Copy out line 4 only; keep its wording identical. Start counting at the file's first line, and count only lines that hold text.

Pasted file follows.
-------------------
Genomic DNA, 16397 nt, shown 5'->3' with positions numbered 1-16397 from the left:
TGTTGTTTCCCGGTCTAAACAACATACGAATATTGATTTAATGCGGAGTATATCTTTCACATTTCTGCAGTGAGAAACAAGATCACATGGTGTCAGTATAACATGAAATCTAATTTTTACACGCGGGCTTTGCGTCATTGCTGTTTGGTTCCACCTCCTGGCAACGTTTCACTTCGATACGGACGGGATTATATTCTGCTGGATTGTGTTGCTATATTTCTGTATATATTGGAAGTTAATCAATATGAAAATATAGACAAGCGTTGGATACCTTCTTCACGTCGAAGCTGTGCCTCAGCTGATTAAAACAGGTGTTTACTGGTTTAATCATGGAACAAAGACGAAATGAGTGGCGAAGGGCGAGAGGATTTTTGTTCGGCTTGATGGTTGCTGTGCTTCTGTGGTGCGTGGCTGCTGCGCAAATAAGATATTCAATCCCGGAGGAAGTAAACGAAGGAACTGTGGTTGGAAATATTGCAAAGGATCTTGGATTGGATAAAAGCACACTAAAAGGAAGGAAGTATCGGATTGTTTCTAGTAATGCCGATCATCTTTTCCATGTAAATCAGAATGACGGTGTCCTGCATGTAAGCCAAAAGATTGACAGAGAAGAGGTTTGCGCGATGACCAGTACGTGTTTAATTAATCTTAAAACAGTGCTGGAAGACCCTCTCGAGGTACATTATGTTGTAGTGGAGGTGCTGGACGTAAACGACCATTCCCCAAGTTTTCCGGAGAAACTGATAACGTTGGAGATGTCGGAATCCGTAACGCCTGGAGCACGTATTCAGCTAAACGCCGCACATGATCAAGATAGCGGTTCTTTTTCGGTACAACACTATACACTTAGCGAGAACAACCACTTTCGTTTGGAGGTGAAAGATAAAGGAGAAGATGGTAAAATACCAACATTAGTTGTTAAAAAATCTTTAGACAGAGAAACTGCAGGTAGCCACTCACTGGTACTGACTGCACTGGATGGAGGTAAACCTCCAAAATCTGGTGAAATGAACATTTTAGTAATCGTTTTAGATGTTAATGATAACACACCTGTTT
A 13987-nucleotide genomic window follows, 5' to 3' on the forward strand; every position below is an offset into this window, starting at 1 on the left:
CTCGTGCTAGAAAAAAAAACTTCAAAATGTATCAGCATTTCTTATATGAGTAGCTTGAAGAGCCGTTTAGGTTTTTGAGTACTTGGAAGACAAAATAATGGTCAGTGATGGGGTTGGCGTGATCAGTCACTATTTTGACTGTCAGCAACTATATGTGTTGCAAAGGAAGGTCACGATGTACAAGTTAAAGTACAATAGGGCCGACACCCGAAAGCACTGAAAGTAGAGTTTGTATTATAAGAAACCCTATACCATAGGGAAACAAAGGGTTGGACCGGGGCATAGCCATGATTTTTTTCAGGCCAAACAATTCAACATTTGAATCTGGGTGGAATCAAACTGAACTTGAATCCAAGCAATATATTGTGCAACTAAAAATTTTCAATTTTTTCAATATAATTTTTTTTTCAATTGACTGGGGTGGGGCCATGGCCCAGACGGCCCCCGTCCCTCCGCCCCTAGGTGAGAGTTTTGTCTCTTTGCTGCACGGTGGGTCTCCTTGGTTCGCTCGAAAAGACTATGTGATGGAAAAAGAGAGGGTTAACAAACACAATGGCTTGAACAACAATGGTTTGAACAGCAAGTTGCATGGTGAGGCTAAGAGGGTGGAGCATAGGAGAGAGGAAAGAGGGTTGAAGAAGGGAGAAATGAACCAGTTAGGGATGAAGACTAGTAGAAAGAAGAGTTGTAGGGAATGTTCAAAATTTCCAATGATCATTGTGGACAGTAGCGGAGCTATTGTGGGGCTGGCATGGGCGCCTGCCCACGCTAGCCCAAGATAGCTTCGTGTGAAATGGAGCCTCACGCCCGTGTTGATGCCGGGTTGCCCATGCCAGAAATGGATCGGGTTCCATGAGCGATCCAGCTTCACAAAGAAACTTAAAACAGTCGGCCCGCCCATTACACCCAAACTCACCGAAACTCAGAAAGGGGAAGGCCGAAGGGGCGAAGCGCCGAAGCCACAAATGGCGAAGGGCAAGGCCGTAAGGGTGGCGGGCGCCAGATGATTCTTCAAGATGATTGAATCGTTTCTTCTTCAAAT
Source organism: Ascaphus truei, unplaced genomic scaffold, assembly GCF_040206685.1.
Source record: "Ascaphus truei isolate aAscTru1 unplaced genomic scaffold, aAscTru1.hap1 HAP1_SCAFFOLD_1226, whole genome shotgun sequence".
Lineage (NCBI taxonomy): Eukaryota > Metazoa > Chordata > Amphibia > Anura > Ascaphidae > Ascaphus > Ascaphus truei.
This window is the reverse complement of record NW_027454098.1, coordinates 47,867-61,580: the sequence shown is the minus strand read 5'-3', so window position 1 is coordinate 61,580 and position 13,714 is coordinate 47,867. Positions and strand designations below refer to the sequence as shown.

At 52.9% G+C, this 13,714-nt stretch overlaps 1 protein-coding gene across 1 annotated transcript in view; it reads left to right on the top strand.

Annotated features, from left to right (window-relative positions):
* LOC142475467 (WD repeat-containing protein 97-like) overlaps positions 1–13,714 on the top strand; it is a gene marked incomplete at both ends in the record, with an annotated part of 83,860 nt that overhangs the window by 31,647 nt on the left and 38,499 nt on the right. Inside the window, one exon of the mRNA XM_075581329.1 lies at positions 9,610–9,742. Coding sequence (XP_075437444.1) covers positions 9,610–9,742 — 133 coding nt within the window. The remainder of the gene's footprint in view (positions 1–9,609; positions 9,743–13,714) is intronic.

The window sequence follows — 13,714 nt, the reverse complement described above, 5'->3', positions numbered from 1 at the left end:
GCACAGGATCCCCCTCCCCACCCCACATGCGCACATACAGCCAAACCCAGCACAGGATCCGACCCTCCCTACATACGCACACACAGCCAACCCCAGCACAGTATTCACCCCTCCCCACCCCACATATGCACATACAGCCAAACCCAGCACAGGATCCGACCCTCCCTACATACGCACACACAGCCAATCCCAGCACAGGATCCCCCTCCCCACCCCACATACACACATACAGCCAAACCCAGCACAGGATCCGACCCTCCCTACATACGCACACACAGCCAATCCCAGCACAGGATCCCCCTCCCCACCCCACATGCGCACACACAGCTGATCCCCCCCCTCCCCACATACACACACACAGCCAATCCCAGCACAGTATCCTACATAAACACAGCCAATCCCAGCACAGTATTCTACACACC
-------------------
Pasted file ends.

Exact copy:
CTCGTGCTAGAAAAAAAAACTTCAAAATGTATCAGCATTTCTTATATGAGTAGCTTGAAGAGCCGTTTAGGTTTTTGAGTACTTGGAAGACAAAATAATGGTCAGTGATGGGGTTGGCGTGATCAGTCACTATTTTGACTGTCAGCAACTATATGTGTTGCAAAGGAAGGTCACGATGTACAAGTTAAAGTACAATAGGGCCGACACCCGAAAGCACTGAAAGTAGAGTTTGTATTATAAGAAACCCTATACCATAGGGAAACAAAGGGTTGGACCGGGGCATAGCCATGATTTTTTTCAGGCCAAACAATTCAACATTTGAATCTGGGTGGAATCAAACTGAACTTGAATCCAAGCAATATATTGTGCAACTAAAAATTTTCAATTTTTTCAATATAATTTTTTTTTCAATTGACTGGGGTGGGGCCATGGCCCAGACGGCCCCCGTCCCTCCGCCCCTAGGTGAGAGTTTTGTCTCTTTGCTGCACGGTGGGTCTCCTTGGTTCGCTCGAAAAGACTATGTGATGGAAAAAGAGAGGGTTAACAAACACAATGGCTTGAACAACAATGGTTTGAACAGCAAGTTGCATGGTGAGGCTAAGAGGGTGGAGCATAGGAGAGAGGAAAGAGGGTTGAAGAAGGGAGAAATGAACCAGTTAGGGATGAAGACTAGTAGAAAGAAGAGTTGTAGGGAATGTTCAAAATTTCCAATGATCATTGTGGACAGTAGCGGAGCTATTGTGGGGCTGGCATGGGCGCCTGCCCACGCTAGCCCAAGATAGCTTCGTGTGAAATGGAGCCTCACGCCCGTGTTGATGCCGGGTTGCCCATGCCAGAAATGGATCGGGTTCCATGAGCGATCCAGCTTCACAAAGAAACTTAAAACAGTCGGCCCGCCCATTACACCCAAACTCACCGAAACTCAGAAAGGGGAAGGCCGAAGGGGCGAAGCGCCGAAGCCACAAATGGCGAAGGGCAAGGCCGTAAGGGTGGCGGGCGCCAGATGATTCTTCAAGATGATTGAATCGTTTCTTCTTCAAAT